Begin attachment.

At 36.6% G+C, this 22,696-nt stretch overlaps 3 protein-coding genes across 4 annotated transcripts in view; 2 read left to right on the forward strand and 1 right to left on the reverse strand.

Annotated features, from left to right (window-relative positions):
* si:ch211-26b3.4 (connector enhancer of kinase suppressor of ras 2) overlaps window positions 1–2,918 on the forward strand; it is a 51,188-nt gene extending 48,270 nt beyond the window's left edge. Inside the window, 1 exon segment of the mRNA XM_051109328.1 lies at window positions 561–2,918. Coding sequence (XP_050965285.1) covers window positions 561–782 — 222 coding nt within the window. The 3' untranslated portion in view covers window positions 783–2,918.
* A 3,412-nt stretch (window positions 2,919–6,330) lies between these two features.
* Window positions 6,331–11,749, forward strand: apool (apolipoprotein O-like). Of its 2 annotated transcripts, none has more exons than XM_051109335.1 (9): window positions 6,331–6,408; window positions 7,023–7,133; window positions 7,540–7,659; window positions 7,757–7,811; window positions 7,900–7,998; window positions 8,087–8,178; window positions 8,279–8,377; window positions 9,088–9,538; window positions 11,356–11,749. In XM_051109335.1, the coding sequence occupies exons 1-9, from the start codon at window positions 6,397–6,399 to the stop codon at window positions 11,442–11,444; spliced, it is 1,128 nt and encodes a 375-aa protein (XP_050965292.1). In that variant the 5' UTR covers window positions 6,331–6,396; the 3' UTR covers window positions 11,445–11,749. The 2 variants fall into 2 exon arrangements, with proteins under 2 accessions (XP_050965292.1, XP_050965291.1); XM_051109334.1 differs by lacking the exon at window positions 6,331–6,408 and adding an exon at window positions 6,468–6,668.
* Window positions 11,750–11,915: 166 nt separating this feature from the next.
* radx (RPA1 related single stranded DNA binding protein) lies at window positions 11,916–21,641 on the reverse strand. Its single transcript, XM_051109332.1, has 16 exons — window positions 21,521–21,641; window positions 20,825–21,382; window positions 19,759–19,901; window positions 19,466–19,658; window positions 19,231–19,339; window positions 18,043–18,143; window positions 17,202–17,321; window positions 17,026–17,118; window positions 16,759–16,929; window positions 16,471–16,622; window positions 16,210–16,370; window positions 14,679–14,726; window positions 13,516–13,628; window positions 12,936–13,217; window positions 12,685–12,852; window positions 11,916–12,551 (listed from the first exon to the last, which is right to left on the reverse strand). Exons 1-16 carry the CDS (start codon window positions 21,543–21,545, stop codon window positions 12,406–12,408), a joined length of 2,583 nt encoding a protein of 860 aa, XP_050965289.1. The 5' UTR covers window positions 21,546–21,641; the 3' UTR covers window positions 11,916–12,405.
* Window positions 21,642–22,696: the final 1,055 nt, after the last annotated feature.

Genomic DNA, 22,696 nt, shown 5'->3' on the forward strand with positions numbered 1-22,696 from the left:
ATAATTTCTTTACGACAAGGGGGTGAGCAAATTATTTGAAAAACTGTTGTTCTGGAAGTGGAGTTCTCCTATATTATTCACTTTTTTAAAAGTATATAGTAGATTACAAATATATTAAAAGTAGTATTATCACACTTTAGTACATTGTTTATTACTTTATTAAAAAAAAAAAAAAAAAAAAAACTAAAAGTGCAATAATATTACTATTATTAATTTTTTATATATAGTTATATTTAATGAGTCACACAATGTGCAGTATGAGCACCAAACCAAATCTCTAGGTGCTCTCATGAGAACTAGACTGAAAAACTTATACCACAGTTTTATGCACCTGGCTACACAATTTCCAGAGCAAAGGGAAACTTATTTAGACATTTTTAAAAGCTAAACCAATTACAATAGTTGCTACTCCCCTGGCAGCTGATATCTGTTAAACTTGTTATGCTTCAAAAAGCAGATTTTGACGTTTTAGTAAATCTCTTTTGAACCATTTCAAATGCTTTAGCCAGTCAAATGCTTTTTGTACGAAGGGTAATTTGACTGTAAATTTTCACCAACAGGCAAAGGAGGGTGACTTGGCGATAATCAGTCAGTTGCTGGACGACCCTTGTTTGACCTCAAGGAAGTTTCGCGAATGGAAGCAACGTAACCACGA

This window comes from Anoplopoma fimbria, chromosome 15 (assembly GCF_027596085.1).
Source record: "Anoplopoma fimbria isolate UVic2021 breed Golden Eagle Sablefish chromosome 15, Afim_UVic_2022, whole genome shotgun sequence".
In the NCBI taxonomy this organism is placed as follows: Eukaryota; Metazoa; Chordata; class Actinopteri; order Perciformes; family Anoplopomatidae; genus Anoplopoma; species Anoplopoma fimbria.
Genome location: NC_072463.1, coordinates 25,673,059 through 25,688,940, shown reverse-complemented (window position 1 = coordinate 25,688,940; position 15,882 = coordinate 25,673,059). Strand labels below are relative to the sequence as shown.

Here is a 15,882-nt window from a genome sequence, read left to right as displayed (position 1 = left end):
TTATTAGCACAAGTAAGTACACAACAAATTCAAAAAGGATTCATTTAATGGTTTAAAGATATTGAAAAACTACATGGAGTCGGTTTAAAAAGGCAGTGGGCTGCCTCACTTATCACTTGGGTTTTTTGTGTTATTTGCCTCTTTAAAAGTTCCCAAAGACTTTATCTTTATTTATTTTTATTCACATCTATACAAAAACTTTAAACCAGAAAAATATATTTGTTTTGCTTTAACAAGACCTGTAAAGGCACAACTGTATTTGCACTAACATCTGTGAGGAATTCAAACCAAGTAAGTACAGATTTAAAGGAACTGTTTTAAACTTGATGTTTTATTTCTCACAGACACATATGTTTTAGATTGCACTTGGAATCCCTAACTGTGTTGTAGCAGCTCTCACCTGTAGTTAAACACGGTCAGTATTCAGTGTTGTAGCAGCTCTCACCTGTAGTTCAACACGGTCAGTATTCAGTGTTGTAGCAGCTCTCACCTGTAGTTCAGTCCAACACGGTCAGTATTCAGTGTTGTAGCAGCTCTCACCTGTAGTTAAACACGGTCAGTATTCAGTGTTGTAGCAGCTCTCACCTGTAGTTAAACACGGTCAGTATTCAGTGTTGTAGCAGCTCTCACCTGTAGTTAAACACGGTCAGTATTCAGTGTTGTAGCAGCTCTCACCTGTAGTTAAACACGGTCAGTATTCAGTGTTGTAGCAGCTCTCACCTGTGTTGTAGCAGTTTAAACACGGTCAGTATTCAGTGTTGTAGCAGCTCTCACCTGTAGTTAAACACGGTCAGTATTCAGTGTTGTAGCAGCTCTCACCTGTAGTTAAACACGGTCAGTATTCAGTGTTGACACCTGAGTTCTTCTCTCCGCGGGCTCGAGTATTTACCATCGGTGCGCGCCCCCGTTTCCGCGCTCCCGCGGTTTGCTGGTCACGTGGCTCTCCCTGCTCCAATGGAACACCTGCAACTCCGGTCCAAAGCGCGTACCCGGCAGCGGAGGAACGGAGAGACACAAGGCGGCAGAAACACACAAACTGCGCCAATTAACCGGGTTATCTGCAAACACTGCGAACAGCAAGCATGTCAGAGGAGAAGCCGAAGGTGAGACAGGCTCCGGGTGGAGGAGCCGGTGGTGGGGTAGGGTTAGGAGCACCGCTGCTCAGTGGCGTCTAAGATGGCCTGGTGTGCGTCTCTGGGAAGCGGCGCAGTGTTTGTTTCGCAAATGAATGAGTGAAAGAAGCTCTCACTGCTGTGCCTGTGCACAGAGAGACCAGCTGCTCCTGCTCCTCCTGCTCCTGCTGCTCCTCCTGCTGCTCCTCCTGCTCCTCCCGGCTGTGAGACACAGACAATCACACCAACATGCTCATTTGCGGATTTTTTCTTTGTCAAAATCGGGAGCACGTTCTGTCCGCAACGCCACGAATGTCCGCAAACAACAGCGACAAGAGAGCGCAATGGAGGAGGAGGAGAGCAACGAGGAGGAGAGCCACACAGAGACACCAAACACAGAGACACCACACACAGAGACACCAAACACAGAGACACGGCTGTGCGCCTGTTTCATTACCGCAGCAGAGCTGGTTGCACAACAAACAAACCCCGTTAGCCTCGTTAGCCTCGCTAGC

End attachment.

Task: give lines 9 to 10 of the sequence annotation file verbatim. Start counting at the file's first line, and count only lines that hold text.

Genomic DNA, 22,696 nt, shown 5'->3' on the forward strand with positions numbered 1-22,696 from the left:
ATAATTTCTTTACGACAAGGGGGTGAGCAAATTATTTGAAAAACTGTTGTTCTGGAAGTGGAGTTCTCCTATATTATTCACTTTTTTAAAAGTATATAGTAGATTACAAATATATTAAAAGTAGTATTATCACACTTTAGTACATTGTTTATTACTTTATTAAAAAAAAAAAAAAAAAAAAAACTAAAAGTGCAATAATATTACTATTATTAATTTTTTATATATAGTTATATTTAATGAGTCACACAATGTGCAGTATGAGCACCAAACCAAATCTCTAGGTGCTCTCATGAGAACTAGACTGAAAAACTTATACCACAGTTTTATGCACCTGGCTACACAATTTCCAGAGCAAAGGGAAACTTATTTAGACATTTTTAAAAGCTAAACCAATTACAATAGTTGCTACTCCCCTGGCAGCTGATATCTGTTAAACTTGTTATGCTTCAAAAAGCAGATTTTGACGTTTTAGTAAATCTCTTTTGAACCATTTCAAATGCTTTAGCCAGTCAAATGCTTTTTGTACGAAGGGTAATTTGACTGTAAATTTTCACCAACAGGCAAAGGAGGGTGACTTGGCGATAATCAGTCAGTTGCTGGACGACCCTTGTTTGACCTCAAGGAAGTTTCGCGAATGGAAGCAACGTAACCACGA